Still plugging away at Vampires in the
Grove. Heart-A-Rama slowed
my reading down and I haven’t been able to get back at it. Doing the undone (cleaning, laundry, answering
chatty emails) has taken some time and today, I need to find the owners of all
the left behinds. Each year, after the
show closes, a couple of us return to the venue to dismantle the show. Somehow, I always end up being the custodian
of left objects. This year I have
several cooking/baking items, a tennis racket, stuffed animals, aprons and more
– all of which need to find their rightful owners. So it goes.
As far as the book goes – right now I’m thinking we will have a short discussion on Friday. This isn’t a book for a casual discussion group, like ours – not that there’s anything wrong with that, we just don’t get too far into analysis of styles, symbolism and other rhetorical concepts. We like to focus on plot, character, and motivation, believability.....
This is just a totally different piece, odd for sure, but packed with meaning that needs studied reading to appreciate. I am enjoying the exercise. A book hasn’t challenged me like this a long time and it feels good to know I can still read at a deeper level. I find myself noting pages, phrases, jotting down questions and hopping on the computer to validate what I believe are literary, social, historical and cultural references in each story.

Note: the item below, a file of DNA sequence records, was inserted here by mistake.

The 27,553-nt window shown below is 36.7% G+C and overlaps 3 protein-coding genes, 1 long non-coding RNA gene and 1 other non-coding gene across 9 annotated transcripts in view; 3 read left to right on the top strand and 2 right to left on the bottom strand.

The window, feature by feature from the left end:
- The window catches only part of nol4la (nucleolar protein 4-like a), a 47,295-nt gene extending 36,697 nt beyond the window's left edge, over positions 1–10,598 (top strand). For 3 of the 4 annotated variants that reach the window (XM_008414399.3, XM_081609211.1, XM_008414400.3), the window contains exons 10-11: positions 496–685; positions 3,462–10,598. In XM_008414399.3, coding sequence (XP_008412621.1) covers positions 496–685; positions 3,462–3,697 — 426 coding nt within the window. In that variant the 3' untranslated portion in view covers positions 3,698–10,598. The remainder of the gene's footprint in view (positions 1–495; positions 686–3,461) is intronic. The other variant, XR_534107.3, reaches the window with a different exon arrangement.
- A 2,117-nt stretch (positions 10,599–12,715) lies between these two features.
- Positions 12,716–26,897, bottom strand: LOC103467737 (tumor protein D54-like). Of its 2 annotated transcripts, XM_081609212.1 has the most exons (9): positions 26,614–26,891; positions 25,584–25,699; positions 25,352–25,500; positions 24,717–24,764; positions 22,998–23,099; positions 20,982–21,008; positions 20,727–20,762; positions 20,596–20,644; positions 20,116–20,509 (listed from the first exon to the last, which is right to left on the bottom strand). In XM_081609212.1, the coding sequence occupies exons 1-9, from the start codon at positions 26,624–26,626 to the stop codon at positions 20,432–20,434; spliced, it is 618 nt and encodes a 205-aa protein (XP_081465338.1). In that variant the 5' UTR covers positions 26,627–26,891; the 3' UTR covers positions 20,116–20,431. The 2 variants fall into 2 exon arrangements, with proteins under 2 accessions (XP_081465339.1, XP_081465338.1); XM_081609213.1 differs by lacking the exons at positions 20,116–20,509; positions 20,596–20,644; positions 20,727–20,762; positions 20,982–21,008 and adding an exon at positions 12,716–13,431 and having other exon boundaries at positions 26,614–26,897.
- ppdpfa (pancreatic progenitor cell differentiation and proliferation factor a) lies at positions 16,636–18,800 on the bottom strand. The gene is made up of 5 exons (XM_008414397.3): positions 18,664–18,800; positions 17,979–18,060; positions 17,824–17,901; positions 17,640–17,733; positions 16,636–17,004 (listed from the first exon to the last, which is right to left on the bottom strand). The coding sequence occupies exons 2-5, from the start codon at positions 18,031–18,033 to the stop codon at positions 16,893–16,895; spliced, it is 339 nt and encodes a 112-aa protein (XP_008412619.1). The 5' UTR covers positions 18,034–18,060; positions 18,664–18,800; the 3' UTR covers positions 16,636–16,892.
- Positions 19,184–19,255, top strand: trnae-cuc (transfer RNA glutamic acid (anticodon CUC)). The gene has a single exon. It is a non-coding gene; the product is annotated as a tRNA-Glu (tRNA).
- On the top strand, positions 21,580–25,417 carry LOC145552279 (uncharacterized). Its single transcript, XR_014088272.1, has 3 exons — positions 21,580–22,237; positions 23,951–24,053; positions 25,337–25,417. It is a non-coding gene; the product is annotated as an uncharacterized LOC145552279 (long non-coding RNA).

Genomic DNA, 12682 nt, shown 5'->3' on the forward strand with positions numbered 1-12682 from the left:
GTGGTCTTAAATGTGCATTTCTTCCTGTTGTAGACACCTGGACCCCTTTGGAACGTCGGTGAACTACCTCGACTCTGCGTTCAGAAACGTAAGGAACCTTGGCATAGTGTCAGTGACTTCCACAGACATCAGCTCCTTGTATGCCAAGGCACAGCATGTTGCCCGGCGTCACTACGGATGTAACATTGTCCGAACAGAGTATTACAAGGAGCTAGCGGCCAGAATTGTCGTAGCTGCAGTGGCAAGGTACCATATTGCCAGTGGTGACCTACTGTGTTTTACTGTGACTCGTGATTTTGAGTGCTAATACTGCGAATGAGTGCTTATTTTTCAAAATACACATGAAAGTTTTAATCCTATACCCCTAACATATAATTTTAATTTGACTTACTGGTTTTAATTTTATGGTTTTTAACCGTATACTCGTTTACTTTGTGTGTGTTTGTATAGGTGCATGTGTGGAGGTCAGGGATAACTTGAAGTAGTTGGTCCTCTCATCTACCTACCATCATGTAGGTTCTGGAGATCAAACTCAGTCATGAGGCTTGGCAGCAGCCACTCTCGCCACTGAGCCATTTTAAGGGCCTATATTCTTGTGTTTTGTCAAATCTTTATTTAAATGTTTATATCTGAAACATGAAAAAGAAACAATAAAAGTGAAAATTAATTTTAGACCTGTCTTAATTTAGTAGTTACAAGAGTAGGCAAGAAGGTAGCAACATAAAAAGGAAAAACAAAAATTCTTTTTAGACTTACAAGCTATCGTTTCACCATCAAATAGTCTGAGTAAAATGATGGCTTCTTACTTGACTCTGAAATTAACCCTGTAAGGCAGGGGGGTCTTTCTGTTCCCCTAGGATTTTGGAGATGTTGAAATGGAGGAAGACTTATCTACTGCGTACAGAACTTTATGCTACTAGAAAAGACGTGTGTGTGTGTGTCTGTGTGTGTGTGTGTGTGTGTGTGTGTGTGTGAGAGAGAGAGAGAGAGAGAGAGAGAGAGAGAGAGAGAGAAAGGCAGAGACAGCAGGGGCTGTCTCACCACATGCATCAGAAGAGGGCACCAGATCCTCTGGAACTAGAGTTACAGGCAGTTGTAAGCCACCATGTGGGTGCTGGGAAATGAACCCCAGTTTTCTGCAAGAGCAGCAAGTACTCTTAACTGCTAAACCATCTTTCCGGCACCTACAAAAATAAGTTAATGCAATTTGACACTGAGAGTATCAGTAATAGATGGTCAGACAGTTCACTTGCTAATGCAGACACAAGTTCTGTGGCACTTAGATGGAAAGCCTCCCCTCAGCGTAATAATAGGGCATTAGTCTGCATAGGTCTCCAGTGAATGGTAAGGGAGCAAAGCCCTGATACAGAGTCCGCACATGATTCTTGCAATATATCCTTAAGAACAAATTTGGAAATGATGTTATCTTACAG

This entire collection of short stories is unified by the themes of flight and transformation.
Russell even uses forms of the word “metamorphosis” in various selections,
an obvious nod to Kafka. The second story - about women morphing into
silk worms in duty to the state- (told you it was odd) echoes philosophies put
forth by in The Communist
Manifesto. In fact, Karl
even used a silkworm analogy to describe the importance of people knowing their
place in a society.
The third story has Greek influences including the wheel of fortune and fate. The Greeks believed that we are all cold cocked at some point in our lives, but if we wait long enough, the wheel of fortune will spin in a more favorable direction. They also believed that we cannot escape fate, which is exactly what the young man in the story discovers. Choices will be presented to us and we have the freedom to choose from a number of alternatives. However, the choices we make will always lead us to the inevitable pre-determined outcome – be it good or bad. There’s also the whole search for self theme that comes through, but not as strongly as the other threads.
That’s as far as I have gotten, partly because I need catch-up time and partly because these are challenging stories that need some digestion. Hopefully, I will be able to chew on a few more pages before our group meets on Friday.
Thanks for stopping by.